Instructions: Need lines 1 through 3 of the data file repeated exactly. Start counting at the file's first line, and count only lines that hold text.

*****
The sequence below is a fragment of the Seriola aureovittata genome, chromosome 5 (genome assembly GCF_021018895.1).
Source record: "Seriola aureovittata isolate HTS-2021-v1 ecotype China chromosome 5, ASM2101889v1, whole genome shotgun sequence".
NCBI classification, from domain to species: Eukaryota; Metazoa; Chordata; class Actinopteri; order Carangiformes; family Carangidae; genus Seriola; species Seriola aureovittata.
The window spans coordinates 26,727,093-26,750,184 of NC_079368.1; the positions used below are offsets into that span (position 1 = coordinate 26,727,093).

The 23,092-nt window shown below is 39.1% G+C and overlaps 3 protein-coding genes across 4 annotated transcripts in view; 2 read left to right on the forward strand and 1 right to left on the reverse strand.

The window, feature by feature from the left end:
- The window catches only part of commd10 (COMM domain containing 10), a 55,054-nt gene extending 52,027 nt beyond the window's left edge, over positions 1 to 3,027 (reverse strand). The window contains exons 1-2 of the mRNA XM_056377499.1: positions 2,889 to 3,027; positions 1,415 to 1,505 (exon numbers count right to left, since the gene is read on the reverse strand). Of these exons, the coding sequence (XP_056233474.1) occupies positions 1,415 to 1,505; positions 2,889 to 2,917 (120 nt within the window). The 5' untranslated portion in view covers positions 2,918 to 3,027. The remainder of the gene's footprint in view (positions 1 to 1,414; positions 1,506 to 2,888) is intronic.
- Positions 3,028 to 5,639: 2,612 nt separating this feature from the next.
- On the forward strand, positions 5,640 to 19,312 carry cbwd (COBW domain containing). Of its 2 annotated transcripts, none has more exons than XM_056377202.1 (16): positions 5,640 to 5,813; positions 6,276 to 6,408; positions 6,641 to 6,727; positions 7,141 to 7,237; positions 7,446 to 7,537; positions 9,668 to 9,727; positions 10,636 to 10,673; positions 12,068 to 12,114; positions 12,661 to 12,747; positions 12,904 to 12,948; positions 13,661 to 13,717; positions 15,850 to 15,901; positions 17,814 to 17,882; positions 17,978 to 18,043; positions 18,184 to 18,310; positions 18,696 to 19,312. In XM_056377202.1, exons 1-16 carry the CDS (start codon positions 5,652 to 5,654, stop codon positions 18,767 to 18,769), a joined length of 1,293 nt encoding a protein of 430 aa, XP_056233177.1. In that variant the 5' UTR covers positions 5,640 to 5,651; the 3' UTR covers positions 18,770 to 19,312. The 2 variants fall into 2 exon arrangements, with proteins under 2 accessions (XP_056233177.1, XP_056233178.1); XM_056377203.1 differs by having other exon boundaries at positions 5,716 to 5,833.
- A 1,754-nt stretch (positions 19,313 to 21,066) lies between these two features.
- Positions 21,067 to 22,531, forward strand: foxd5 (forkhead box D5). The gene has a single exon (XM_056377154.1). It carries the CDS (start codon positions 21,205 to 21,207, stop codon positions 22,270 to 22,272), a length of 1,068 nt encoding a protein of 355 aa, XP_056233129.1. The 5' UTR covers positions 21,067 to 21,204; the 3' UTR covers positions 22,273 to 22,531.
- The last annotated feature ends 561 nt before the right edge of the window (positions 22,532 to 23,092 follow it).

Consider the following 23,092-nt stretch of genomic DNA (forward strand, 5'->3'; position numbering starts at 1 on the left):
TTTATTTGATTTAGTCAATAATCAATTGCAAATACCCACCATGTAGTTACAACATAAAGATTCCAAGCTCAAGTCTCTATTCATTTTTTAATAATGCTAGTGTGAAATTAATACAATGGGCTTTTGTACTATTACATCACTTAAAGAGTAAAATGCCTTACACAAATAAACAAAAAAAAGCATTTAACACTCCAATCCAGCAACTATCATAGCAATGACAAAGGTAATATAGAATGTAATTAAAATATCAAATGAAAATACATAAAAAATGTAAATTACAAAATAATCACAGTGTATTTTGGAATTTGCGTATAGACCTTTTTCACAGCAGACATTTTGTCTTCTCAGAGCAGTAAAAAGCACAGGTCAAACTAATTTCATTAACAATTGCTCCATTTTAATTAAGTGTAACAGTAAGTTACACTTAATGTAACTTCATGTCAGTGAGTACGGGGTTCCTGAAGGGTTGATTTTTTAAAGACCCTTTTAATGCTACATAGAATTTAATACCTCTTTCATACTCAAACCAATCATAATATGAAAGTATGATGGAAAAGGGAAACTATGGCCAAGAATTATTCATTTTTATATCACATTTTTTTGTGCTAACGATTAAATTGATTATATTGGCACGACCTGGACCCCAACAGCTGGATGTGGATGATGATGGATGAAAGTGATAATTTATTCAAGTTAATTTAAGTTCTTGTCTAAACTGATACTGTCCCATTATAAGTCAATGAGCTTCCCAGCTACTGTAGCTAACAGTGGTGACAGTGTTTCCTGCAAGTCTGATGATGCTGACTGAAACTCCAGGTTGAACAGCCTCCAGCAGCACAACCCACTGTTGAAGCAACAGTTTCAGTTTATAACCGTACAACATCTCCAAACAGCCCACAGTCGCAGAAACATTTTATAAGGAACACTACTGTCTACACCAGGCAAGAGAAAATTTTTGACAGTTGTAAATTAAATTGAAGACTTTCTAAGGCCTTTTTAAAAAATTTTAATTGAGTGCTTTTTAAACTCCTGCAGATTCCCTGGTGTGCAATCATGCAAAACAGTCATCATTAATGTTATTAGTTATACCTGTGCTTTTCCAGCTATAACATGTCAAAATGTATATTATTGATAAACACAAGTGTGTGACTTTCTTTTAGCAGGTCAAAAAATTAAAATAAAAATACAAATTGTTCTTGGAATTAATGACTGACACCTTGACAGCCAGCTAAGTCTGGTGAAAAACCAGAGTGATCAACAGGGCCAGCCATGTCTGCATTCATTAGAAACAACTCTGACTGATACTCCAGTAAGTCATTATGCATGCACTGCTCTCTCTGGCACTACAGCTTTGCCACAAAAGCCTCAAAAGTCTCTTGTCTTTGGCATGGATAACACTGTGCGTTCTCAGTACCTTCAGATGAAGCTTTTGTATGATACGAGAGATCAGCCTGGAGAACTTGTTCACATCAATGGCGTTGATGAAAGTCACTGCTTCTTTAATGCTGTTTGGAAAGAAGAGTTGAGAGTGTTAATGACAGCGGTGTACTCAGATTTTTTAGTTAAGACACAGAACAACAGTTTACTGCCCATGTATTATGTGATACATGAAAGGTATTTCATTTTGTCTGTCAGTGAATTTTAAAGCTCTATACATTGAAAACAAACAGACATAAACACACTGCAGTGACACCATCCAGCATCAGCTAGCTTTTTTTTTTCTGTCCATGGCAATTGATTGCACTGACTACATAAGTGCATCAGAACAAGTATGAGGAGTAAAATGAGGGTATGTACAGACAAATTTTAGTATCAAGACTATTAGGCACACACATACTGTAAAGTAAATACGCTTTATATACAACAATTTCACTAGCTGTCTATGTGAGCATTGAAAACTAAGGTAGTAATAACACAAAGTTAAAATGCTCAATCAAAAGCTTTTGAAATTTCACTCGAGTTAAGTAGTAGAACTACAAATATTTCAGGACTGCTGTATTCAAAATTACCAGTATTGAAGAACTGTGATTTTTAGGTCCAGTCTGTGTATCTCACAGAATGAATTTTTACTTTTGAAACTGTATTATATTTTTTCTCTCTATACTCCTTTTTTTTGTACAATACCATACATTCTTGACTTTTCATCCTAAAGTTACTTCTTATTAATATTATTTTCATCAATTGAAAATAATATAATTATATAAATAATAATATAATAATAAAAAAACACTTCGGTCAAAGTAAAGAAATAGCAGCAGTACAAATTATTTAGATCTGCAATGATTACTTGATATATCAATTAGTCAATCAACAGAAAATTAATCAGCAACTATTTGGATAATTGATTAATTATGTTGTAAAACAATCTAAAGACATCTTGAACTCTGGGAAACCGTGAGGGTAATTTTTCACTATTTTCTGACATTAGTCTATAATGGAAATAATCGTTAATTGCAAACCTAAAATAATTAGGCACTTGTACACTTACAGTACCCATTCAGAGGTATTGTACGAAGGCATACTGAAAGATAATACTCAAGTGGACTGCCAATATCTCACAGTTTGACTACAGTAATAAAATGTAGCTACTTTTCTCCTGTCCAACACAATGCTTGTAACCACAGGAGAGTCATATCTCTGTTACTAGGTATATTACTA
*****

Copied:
The sequence below is a fragment of the Seriola aureovittata genome, chromosome 5 (genome assembly GCF_021018895.1).
Source record: "Seriola aureovittata isolate HTS-2021-v1 ecotype China chromosome 5, ASM2101889v1, whole genome shotgun sequence".
NCBI classification, from domain to species: Eukaryota; Metazoa; Chordata; class Actinopteri; order Carangiformes; family Carangidae; genus Seriola; species Seriola aureovittata.